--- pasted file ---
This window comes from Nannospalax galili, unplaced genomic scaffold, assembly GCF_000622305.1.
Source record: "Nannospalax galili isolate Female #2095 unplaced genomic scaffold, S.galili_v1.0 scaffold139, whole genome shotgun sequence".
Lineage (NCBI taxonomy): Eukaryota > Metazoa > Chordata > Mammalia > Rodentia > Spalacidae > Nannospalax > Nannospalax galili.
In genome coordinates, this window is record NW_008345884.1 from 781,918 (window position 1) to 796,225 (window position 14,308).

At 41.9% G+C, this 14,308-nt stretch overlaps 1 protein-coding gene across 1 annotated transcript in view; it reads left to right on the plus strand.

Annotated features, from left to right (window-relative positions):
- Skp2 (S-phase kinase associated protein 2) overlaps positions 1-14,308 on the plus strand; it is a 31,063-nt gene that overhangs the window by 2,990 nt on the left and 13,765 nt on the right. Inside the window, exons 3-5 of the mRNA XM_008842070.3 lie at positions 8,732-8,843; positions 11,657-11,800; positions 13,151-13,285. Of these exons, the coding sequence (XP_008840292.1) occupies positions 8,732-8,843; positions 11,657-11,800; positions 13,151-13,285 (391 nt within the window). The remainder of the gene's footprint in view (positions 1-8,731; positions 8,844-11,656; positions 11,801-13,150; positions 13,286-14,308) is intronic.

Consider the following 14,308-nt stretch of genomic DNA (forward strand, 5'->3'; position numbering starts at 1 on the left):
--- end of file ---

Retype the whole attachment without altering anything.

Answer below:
This window comes from Nannospalax galili, unplaced genomic scaffold, assembly GCF_000622305.1.
Source record: "Nannospalax galili isolate Female #2095 unplaced genomic scaffold, S.galili_v1.0 scaffold139, whole genome shotgun sequence".
Lineage (NCBI taxonomy): Eukaryota > Metazoa > Chordata > Mammalia > Rodentia > Spalacidae > Nannospalax > Nannospalax galili.
In genome coordinates, this window is record NW_008345884.1 from 781,918 (window position 1) to 796,225 (window position 14,308).

At 41.9% G+C, this 14,308-nt stretch overlaps 1 protein-coding gene across 1 annotated transcript in view; it reads left to right on the plus strand.

Annotated features, from left to right (window-relative positions):
- Skp2 (S-phase kinase associated protein 2) overlaps positions 1-14,308 on the plus strand; it is a 31,063-nt gene that overhangs the window by 2,990 nt on the left and 13,765 nt on the right. Inside the window, exons 3-5 of the mRNA XM_008842070.3 lie at positions 8,732-8,843; positions 11,657-11,800; positions 13,151-13,285. Of these exons, the coding sequence (XP_008840292.1) occupies positions 8,732-8,843; positions 11,657-11,800; positions 13,151-13,285 (391 nt within the window). The remainder of the gene's footprint in view (positions 1-8,731; positions 8,844-11,656; positions 11,801-13,150; positions 13,286-14,308) is intronic.

Consider the following 14,308-nt stretch of genomic DNA (forward strand, 5'->3'; position numbering starts at 1 on the left):